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Students looking for an easy way out for failing to study for a chemistry test or skipping too many classes are turning to the obscure and secretive Darknet to alter their grades.

Armed with only one Bitcoin, which is worth an estimated $571, even a middle school student can change his grade, manipulate his absentee record and seek a Denial of Service (DoS) that interrupts access to their school's network, said Chris Roberts, chief security architect at Acalvio, a Santa Clara, Calif.-based provider of advanced threat detection and defense solutions.

"It's amazing what you can get for one Bitcoin these days," he said. "[Of course], I'm not sure how many kids can readily get their hands on $500 to $1,000."

How the Darknet Operates

The Darknet is seeping into the mainstream, as it has transformed into a marketplace for students wanting to buy drugs or employing hackers for a few hundred dollars to change their grade.

The money being allocated for these nefarious purchases can wind up funding criminal syndicates, said Carl Herberger, vice president of security solutions at Radware, a Tel Aviv, Israel-based cybersecurity company.

"This can have big financial implications for schools targeted by student purchased cyber attacks," he said. "This is happening at every level of education from elementary school to college."

It's not uncommon even to find disgruntled parents asking hackers on Twitter to create a DoS to stop the network of their child's school, Herberger said.

The Darknet is available to people who have gained the knowledge of how to use it and are aware of the secret handshakes required to gain access, he said.

"It's a software defined network running on top of your current network," Herberger said. "The concept of a 'hidden' Internet existing as a sort of parasite to the public Internet is bizarre to most people."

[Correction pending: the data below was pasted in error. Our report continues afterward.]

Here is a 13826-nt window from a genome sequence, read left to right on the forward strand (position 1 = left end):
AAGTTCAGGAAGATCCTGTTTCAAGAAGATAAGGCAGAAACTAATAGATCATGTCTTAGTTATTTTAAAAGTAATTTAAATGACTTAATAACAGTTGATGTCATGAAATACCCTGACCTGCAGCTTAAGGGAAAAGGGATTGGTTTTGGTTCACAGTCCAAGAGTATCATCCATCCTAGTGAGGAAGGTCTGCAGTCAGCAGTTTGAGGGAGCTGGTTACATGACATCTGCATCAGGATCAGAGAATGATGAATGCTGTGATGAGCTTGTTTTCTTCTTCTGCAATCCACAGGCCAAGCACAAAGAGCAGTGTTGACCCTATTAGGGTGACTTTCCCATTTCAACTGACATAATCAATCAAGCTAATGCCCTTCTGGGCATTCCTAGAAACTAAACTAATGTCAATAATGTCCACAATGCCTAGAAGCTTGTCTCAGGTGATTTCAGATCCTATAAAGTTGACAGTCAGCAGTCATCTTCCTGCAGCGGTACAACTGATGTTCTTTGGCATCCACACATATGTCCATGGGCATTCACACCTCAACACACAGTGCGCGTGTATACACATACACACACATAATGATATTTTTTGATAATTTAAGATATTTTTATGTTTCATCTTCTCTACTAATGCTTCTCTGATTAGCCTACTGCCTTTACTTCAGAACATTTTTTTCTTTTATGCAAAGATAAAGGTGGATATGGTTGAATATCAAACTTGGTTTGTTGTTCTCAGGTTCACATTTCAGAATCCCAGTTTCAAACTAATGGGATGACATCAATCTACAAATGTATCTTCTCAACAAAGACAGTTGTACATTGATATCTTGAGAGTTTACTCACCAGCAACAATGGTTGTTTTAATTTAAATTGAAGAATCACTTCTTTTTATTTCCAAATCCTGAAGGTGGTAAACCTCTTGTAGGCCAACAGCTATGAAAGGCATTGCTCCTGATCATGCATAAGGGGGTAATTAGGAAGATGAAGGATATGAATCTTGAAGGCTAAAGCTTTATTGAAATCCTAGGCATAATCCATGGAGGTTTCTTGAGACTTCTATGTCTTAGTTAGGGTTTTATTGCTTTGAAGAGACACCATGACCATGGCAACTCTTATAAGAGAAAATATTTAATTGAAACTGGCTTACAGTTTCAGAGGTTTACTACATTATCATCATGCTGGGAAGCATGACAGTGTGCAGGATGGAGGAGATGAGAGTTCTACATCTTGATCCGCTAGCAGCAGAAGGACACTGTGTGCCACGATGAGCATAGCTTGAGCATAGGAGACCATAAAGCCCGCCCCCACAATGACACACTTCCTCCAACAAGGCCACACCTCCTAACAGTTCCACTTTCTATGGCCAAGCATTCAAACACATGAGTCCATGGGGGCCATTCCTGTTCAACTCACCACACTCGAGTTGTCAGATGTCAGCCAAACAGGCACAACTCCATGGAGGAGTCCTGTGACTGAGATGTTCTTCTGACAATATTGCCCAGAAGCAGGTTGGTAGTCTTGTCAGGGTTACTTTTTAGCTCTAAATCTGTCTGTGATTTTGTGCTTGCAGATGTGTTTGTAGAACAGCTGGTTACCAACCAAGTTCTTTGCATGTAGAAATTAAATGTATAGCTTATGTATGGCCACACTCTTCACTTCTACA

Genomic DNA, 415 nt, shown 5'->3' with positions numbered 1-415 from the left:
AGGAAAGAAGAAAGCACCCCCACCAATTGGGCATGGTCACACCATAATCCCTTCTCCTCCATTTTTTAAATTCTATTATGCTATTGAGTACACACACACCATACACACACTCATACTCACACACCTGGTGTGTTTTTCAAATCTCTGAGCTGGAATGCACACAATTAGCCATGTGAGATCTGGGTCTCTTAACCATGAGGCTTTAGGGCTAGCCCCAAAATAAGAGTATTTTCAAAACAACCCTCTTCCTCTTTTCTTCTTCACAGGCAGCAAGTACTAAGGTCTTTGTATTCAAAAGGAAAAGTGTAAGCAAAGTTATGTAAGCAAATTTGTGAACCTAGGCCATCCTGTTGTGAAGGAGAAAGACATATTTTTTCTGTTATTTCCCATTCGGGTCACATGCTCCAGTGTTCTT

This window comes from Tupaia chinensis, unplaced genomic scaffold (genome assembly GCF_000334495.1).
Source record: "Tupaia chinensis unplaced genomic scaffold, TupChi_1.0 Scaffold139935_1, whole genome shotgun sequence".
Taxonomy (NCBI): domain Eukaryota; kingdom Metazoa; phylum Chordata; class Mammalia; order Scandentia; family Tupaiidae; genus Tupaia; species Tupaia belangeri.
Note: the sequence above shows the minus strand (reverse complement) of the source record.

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Access to the Darknet is simple, and other services that can be found on Google teach students or their parents how to purchase a Bitcoin and then how to contact the hacker, said Roberts.

"When I was younger, I would have had to theoretically break into the office physically to do this," he said. "These days, the records are accessible online. The target is the same; however, the method has changed. In my days, it was two to three of us who had the knowledge of how to change things and where."

The attacks occur most frequently during the beginning of the school year and towards the end during final exams, Herberger said. Students turn to the Darknet to purchase attacks to improve their grades and not avoid "facing the wrath of their parents," he said.

Online Harassment of Personal Information

Students now are not satisfied with simply changing their grades; they also are also concerned about doxing, the practice of researching and broadcasting private or personal identifiable information about an individual. They can be doxing their enemies at school such as their teachers.

"Let's face it, when the teacher gives you an 'F,' the last thing you want to do is admit that you deserved it," Roberts said. "It's much easier to blame someone else. Dox the teacher as revenge. It's free or will only cost you 0.25 Bitcoin."

How Schools Can Prevent Attacks

Schools must safeguard themselves against these attacks and make it a priority, because these cyber attacks and hacks can cause them to lose funding, force them to make expensive investments in security or face being sued by students such as when Rutgers University received their famed outages, said Herberger.

Protecting their network from the Darknet is "nearly impossible" because the behavior of most users leveraging the Darknet is "almost indistinguishable from legitimate users once the software is downloaded," he said.

"In the end, the Darknet is inevitable and already exist in most corporate networks," Herberger said. "The question becomes understanding that they are there and ferreting them out."